I went to Buckswood School in East Sussex and then studied for the International Baccalaureate at Bexhill College. I next studied for a BSc in Environmental Science (University of Portsmouth), followed by an MSc in Ecology, Evolution and Conservation (Imperial College London). After time spent at the Natural History Museum (London) and Kew Gardens, I completed a PhD in Plant Sciences at the University of Essex. I then spent three years as a postdoctoral researcher at the University of Bristol. In 2024, I joined the University of Oxford as a Glasstone Research Fellow in Plant Sciences and Extraordinary Junior Research Fellow at Queen’s.


My research is broadly interested in understanding the extraordinary diversity of life. In particular, this focusses on plants and their changing relationships with water over the last billion years of evolution. In my work, I use a range of molecular, computational and morphological analyses of living and fossil plants. These experiments aim to answer questions about how plant innovations originated millions of years ago, how they work today, and how they might be (mal)adaptive in the future.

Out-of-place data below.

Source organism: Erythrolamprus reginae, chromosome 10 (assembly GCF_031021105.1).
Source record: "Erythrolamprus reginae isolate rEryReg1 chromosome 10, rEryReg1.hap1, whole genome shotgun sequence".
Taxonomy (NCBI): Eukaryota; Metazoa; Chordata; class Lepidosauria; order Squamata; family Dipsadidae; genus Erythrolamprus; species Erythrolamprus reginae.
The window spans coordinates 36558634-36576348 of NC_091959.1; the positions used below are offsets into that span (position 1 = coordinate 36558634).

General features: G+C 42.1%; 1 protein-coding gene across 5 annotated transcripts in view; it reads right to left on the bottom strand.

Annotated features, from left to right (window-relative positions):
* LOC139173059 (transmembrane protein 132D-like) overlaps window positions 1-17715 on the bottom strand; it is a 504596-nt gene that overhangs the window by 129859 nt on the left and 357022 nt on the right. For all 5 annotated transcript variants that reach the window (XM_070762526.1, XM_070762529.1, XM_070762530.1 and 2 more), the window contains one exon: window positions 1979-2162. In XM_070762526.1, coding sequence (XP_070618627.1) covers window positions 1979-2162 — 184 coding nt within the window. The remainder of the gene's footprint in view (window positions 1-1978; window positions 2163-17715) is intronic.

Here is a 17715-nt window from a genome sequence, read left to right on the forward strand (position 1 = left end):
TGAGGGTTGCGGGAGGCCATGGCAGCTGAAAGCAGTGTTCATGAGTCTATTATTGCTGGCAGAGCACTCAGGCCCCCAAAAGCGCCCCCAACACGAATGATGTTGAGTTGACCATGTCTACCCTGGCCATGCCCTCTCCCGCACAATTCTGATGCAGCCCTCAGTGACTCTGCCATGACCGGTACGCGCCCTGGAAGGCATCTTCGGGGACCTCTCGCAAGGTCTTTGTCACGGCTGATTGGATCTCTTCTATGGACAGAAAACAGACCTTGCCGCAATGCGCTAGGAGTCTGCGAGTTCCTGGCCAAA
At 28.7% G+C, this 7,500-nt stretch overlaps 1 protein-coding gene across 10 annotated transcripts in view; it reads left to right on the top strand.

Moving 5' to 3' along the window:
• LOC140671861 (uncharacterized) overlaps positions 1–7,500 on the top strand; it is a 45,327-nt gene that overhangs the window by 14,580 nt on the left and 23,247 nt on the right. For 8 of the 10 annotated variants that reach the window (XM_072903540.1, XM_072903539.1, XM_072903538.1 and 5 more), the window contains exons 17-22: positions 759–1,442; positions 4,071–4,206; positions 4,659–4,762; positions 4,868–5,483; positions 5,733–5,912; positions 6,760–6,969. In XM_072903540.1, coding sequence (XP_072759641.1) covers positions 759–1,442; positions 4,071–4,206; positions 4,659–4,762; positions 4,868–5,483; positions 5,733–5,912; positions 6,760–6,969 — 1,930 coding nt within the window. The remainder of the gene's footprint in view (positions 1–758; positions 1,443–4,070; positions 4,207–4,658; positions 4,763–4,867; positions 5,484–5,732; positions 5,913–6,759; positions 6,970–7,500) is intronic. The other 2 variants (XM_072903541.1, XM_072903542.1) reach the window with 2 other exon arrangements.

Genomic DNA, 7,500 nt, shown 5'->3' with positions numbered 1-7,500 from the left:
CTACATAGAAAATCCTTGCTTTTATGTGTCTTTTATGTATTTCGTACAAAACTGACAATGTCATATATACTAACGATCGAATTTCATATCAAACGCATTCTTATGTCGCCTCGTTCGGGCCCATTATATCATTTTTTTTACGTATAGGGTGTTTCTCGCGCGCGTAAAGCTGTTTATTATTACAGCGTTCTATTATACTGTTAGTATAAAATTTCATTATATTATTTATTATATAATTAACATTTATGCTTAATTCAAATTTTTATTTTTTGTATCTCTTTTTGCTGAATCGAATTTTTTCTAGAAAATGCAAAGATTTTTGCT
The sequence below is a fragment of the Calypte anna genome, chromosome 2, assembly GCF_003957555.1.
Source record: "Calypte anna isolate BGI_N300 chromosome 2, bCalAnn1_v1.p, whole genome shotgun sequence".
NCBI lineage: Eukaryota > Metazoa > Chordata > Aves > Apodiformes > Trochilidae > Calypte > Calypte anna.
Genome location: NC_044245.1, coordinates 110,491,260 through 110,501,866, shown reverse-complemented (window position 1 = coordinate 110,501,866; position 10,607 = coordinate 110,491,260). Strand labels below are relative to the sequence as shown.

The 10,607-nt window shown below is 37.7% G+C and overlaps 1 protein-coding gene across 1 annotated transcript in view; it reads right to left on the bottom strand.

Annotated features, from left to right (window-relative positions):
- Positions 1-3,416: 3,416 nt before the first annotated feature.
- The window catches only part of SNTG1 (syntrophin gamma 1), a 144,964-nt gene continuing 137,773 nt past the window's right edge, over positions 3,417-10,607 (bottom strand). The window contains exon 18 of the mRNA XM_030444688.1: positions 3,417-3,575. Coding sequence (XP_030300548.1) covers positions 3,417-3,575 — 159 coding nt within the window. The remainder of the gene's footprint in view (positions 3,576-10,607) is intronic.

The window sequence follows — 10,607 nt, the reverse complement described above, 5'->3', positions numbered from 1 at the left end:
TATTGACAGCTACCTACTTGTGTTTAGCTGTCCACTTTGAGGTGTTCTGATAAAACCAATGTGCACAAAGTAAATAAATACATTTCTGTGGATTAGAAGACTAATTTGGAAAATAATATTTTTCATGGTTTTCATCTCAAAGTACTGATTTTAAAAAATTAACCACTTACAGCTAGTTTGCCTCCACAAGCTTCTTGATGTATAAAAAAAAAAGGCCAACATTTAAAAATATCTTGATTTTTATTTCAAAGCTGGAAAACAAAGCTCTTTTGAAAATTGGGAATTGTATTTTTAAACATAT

• Bowles, A.M.C. Bechtold, U. & Paps, J. (2020) The origin of land plants is rooted in two bursts of genomic novelty. Current Biology 30 (3), 530-536.
  • Bowles, A.M.C. Paps, J. & Bechtold, U. (2022) Water‐related innovations in land plants evolved by different patterns of gene cooption and novelty. New Phytologist 235 (2), 732-742.
  • Bowles, A.M.C. Williamson, C.J. Williams, T.A. Lenton, T.M. & Donoghue, P.C.J. (2023) The origin and early evolution of plants. Trends in Plant Science 28 (3), 312-323.

An up-to-date list of Alex’s publications is available here.